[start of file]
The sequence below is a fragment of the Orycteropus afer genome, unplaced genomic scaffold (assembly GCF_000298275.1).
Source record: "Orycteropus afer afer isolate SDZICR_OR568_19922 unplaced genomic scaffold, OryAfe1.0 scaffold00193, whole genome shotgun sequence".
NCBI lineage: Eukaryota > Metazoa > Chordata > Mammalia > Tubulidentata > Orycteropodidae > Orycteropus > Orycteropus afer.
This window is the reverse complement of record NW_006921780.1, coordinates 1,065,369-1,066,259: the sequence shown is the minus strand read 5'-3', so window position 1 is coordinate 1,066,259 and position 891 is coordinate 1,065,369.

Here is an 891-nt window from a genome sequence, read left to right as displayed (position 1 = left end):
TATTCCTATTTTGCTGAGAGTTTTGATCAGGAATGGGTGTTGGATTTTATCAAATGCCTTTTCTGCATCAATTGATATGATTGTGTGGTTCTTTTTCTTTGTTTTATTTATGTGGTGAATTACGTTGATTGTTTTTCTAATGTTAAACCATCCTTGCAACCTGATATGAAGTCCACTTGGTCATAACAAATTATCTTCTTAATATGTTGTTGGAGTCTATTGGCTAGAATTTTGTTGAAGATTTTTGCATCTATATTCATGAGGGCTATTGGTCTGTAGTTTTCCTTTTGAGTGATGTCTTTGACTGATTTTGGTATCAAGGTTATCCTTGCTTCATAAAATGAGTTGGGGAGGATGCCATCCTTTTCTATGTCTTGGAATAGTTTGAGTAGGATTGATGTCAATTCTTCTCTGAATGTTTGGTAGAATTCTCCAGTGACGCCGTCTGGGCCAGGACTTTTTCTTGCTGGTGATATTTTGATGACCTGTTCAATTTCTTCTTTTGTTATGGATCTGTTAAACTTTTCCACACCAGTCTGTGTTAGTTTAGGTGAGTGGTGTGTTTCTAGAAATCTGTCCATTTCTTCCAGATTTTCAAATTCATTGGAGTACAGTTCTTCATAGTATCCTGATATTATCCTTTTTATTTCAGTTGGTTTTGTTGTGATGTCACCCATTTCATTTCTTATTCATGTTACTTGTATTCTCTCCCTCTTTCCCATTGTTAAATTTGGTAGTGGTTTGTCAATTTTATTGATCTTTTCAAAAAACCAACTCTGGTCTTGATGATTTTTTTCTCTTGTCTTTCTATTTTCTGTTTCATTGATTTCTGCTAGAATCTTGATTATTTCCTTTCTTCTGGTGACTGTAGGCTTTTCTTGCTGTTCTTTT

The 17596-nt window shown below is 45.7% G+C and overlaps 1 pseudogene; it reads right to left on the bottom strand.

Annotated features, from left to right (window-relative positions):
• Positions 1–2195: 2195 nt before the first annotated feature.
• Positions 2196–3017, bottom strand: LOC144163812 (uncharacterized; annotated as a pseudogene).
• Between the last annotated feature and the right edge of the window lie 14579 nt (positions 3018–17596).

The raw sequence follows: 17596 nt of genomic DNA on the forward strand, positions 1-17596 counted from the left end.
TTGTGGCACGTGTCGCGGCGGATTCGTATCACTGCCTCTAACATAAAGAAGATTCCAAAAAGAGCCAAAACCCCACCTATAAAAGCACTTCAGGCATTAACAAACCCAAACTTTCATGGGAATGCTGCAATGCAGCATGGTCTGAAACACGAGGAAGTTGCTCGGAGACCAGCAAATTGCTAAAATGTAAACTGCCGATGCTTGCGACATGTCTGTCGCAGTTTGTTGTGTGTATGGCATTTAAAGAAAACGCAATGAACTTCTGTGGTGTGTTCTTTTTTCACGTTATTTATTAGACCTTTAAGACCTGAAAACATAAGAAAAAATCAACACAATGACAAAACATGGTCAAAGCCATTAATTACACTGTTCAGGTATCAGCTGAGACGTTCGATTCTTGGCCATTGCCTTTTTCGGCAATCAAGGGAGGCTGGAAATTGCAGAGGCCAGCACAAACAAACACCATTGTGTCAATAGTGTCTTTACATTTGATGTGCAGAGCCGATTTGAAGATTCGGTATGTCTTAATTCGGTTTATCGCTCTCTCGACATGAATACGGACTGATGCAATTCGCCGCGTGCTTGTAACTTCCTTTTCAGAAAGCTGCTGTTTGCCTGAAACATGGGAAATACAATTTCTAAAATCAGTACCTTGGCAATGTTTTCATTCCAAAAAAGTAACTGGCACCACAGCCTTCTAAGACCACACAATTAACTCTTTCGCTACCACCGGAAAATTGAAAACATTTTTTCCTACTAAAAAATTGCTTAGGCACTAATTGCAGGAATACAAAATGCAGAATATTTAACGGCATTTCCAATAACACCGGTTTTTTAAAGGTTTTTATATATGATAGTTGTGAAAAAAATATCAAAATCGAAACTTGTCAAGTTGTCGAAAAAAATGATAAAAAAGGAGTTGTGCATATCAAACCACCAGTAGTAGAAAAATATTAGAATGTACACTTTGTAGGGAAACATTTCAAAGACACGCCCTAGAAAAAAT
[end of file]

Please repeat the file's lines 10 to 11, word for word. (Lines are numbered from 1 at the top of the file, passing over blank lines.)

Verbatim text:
• Positions 2196–3017, bottom strand: LOC144163812 (uncharacterized; annotated as a pseudogene).
• Between the last annotated feature and the right edge of the window lie 14579 nt (positions 3018–17596).